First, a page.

In this study of 35 such patients we found that over a third had important chronic deficits in long term memory, though orientation and short term memory were unimpaired
Memory scores were inversely correlated with the duration of the cardiac arrest, suggesting that improvement of emergency services' response times might result in better cognitive outcomes
Targeted rehabilitation strategies could train patients to make the best use of their remaining memory function
Assessment of cognitive function is an important component of patients' man- agement after discharge from hospital
In 1989 the Heartstart Scotland initiative resulted in an automated external defibrillator being provided for each emergency ambulance of the Scottish Ambulance Service.1 In addition paramedics have been trained to perform procedures such as endotracheal intubation before reaching hospital. Performing defibrillation outside hospital has been shown to improve survival rates in Britain2 and in other countries.3 4 5 The effect of paramedic interventions is less clear, and care should be taken in interpreting survival rates because of possible differences in the types of cases attended.6 In Edinburgh, since the introduction of these measures, there has been a fourfold increase in the number of victims of cardiac arrest surviving to discharge from hospital.7
Most studies of outcome after cardiac arrest outside hospital have focused on mortality rather than morbidity, and there are few accounts of cognitive deficits among survivors. Existing studies provide variable accounts of the prevalence of memory deficit and often fail to compare the memory function of survivors of cardiac arrest with that of patients surviving other acute cardiac events.8 9 10 This comparison is important to control for underlying disease and for the psychological consequences of admission to an acute cardiac care unit.11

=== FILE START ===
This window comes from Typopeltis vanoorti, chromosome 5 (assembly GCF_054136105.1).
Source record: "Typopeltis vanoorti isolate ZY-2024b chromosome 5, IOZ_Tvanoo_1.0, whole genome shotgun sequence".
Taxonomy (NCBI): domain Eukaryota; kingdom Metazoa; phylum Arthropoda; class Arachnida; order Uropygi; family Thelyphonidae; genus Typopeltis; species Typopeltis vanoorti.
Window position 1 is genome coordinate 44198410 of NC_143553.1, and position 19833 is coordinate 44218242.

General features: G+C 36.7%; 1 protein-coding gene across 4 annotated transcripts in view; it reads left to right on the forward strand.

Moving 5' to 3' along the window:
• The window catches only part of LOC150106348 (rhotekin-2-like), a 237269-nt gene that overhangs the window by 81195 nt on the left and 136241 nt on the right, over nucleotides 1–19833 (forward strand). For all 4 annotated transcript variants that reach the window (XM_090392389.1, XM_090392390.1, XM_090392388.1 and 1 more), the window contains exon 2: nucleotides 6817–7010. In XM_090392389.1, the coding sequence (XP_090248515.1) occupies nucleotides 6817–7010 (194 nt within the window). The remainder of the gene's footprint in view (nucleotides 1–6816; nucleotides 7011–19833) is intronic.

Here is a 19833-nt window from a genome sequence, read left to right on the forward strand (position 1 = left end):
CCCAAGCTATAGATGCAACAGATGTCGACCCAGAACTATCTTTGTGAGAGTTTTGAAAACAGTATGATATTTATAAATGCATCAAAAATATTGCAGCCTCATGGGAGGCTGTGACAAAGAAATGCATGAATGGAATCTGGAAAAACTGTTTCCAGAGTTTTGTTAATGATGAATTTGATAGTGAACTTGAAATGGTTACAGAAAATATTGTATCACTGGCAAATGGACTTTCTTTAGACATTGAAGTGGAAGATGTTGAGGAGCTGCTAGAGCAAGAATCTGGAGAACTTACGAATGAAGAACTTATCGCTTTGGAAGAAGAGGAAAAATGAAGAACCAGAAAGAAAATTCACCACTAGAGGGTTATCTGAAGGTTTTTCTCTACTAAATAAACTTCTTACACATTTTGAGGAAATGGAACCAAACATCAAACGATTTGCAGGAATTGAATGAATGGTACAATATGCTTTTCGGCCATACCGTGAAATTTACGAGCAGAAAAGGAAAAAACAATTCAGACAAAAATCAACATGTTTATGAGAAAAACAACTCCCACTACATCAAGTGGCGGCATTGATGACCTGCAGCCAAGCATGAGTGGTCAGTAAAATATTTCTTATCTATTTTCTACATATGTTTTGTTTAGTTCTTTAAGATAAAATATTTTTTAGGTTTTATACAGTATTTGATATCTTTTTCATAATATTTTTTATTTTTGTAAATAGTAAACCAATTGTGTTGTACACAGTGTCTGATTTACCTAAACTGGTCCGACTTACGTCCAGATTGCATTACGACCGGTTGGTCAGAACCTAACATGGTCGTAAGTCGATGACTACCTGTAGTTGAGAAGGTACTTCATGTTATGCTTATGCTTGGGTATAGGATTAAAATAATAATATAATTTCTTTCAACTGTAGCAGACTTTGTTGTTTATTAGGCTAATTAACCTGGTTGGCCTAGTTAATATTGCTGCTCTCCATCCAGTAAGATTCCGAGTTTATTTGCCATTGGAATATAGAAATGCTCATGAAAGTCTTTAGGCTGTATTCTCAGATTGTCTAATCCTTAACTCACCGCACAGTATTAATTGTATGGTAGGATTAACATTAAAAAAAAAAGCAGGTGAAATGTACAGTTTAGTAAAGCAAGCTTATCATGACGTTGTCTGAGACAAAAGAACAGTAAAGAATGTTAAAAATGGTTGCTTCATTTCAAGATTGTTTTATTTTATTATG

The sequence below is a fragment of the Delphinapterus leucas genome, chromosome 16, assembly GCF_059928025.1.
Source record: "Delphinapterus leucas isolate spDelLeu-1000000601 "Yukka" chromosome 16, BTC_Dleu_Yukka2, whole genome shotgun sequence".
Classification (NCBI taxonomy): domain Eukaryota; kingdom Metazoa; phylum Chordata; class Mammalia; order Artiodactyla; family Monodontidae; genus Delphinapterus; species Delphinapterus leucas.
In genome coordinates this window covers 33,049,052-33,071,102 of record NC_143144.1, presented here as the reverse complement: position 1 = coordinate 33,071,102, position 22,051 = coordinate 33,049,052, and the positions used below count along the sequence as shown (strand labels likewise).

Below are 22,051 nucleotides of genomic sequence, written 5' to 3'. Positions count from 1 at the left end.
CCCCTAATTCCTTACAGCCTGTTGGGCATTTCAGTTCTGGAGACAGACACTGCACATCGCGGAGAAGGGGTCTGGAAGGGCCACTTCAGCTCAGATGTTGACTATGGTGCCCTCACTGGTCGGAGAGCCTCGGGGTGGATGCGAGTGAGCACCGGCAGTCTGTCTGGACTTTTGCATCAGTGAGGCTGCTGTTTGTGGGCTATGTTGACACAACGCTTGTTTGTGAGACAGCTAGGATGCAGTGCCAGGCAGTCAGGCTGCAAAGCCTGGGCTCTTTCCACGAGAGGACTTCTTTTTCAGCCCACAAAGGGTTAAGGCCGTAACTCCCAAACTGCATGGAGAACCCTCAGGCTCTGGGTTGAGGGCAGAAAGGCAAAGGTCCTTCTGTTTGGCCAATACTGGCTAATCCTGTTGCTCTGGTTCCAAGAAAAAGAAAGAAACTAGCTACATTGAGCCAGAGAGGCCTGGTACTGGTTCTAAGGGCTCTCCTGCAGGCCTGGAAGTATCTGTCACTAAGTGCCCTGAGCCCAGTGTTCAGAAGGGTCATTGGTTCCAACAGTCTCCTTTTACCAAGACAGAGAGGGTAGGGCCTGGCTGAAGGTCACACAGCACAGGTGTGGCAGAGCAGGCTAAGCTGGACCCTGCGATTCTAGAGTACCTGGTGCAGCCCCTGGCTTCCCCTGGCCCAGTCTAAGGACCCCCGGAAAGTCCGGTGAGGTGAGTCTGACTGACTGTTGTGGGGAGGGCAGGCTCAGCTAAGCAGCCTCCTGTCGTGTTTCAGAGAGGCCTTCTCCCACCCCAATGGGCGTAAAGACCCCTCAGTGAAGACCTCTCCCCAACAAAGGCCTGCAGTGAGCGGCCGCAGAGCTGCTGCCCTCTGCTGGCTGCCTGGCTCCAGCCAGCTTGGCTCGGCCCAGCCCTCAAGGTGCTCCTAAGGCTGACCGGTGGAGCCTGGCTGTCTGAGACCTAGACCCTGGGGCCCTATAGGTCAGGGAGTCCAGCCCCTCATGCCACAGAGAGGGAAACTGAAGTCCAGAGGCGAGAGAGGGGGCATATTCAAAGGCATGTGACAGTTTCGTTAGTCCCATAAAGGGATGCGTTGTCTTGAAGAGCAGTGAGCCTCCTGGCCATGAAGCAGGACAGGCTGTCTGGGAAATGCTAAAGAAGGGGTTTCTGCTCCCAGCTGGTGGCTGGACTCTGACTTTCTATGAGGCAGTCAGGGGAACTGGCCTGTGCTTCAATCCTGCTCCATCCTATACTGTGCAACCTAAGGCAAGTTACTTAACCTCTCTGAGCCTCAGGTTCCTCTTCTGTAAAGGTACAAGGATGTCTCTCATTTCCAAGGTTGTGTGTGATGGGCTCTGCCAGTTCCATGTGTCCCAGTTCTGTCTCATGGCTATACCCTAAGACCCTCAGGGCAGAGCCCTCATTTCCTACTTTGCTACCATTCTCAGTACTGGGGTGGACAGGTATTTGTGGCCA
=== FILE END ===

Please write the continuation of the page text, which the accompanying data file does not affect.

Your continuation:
Characterisation of chronic memory deficit after cardiac arrest outside hospital is needed to determine whether the rehabilitation requirements of such patients differ from those of patients surviving other acute cardiac events. It is known that memory deficit impedes rehabilitation in patients with other forms of brain injury.12 With the provision of defibrillators to all British ambulance services by the end of 1991, and the launch in 1994 of Heartstart UK (an initiative promoting basic life support training),13 we can expect to care for more of these patients in future.